This section gives an overview of the key tax consequences of transactions, such as distributions, rollovers, loans and withdrawals.
Taxable Portion of Your Distribution
Withdrawals and distributions after separation from service are generally included in your taxable income in the year of distribution.
Exceptions to this rule may apply if:
- You roll over the taxable portion of a distribution to an Individual Retirement Account (IRA) or other employer’s plan within 60 days of distribution.
- You elect a direct rollover of the taxable portion.
- You are eligible for and use a special averaging provision.
- Your distribution or part of your distribution represents the return of after-tax contributions that you have made to the plan.
Loans will not cause any tax consequences if they are paid when due. However, if you “default” on a loan or terminate employment and do not repay the loan in its entirety, any outstanding balance will be considered a taxable distribution.
Withholding and Rollover Rules
Federal law requires the plan to automatically withhold 20% of the taxable portion of any non-hardship withdrawal and most termination payments. You can avoid the 20% withholding if you elect a direct rollover to an IRA or another employer’s plan. Checks for the appropriate amount(s) must be directly payable to the trustee of the IRA or plan.
If you choose to have the payment made directly to you, you will be subject to 20% withholding, but you still have 60 days to roll over all or a portion of the eligible taxable amount into an IRA or another employer’s plan. This is known as an “indirect” rollover. You can still roll over the entire eligible taxable amount, but you must take funds from other sources to replace the 20% that has been automatically withheld.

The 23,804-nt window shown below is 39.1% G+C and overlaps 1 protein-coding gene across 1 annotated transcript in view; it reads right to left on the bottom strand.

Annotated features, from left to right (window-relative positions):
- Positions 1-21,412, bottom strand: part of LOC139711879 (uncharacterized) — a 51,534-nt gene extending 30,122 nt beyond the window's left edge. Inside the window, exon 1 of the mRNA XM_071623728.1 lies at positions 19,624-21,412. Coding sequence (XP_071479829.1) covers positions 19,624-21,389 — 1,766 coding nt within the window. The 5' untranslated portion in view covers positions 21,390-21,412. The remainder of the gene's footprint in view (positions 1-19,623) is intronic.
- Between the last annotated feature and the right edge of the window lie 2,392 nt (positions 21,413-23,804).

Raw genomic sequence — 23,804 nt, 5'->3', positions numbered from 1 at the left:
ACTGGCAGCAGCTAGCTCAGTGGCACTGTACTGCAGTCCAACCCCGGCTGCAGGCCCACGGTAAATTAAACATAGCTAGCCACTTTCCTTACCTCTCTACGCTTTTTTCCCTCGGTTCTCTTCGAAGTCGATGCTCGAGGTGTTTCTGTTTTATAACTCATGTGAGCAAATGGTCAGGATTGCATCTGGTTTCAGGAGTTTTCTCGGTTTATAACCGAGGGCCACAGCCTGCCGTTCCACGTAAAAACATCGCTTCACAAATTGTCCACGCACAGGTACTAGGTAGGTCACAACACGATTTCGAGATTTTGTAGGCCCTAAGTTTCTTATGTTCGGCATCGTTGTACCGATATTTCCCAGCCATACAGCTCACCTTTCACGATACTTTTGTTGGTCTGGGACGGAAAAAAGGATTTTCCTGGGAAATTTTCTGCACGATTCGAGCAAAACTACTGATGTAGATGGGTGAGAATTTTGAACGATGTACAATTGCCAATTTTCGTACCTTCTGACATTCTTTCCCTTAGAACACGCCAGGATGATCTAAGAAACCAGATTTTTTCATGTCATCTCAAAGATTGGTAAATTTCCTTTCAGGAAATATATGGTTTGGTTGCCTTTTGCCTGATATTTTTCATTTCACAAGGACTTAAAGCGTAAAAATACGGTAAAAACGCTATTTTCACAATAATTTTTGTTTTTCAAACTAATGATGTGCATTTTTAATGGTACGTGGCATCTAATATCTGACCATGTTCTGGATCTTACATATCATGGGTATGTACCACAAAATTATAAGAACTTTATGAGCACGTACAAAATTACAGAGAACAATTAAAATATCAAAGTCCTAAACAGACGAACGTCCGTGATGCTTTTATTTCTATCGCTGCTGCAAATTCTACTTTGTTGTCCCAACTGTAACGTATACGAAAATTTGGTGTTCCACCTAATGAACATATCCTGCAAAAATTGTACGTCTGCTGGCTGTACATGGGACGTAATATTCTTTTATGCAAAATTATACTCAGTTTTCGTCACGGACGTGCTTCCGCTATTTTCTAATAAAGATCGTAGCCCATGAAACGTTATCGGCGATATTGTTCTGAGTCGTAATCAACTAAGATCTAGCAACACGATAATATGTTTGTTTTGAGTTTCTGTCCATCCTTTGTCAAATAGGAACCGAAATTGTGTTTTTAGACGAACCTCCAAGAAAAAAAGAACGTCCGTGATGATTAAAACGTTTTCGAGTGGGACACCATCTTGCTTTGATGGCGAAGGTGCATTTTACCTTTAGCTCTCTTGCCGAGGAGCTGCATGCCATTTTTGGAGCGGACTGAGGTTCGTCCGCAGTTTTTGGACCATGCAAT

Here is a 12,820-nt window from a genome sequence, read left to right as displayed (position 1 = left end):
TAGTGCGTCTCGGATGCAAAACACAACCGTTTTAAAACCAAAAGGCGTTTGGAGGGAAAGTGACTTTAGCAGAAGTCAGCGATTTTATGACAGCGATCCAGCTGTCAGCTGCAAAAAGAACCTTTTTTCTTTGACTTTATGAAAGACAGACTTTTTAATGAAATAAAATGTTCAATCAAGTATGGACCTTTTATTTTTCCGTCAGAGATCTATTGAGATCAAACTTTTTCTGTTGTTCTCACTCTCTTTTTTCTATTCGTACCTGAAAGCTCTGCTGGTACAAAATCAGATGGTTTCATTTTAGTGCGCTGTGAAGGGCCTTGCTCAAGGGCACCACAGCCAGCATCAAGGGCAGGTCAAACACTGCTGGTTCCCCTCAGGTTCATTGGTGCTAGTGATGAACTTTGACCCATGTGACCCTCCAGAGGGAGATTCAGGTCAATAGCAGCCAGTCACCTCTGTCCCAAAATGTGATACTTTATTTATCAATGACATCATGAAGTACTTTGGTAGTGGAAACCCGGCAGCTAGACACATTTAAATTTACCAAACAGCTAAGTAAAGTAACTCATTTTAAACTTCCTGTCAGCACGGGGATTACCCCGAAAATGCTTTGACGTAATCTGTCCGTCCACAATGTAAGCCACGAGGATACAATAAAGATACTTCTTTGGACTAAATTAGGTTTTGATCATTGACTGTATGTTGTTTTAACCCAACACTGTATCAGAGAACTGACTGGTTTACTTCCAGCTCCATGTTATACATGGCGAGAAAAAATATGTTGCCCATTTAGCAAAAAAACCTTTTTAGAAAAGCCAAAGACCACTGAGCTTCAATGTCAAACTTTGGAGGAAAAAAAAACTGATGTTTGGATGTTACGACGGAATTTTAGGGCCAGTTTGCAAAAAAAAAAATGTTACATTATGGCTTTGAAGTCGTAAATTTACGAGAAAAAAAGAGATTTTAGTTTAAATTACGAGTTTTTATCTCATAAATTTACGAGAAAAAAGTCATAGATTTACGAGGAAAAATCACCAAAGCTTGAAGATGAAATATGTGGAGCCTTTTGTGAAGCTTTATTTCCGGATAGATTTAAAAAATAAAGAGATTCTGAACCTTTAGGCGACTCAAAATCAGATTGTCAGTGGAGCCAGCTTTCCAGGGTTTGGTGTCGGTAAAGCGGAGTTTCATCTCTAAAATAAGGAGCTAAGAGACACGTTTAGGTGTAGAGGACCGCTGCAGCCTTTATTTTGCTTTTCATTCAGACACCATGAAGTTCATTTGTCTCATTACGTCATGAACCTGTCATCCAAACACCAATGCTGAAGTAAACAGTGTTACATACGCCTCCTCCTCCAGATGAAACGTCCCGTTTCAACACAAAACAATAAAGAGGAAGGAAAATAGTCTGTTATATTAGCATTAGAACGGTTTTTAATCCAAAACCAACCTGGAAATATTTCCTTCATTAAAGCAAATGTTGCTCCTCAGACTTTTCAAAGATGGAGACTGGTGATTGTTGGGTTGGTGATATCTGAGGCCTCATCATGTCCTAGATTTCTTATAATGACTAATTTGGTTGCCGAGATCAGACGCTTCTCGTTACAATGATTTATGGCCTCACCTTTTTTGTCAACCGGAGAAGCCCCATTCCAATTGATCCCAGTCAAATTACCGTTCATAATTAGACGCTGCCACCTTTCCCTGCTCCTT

Special rules apply to the “non-taxable” portion of your distribution, which is generally comprised of your after-tax contributions. If you wish to roll over the non-taxable portion of your payment you may only do so as a “direct rollover” from the plan. You may not roll over the nontaxable portion of your payment if it was paid directly to you.
After the close of the tax year in which you take a distribution, you will receive a 1099R tax form. It will include information on your distribution. If you do not directly roll over the eligible taxable component of a distribution and later roll over the funds on your own, the tax form will not reflect the rollover. You will need to report the rollover when you file your income tax returns. You should consult your tax advisor to ensure this is properly handled.
Whether or not the 20% withholding covers all of the taxes due on your distribution will depend on your personal tax situation. You may owe additional taxes or you may be eligible for a refund. You should consult your tax advisor to estimate the total amount of tax due.
The IRS mandates an early withdrawal tax of 10% unless one of the following criteria is met:
- You are age 59 ½ or over, or
- Distribution is due to death or disability, or
- You have separated from service at age 55 or over, or
- Your distribution or withdrawal is a result of medical expenses that exceed the minimum amount necessary to qualify as a deduction on your federal income tax return.
Remember that the 10% penalty can be avoided if you roll over the taxable portion of your distribution to another qualified plan or IRA.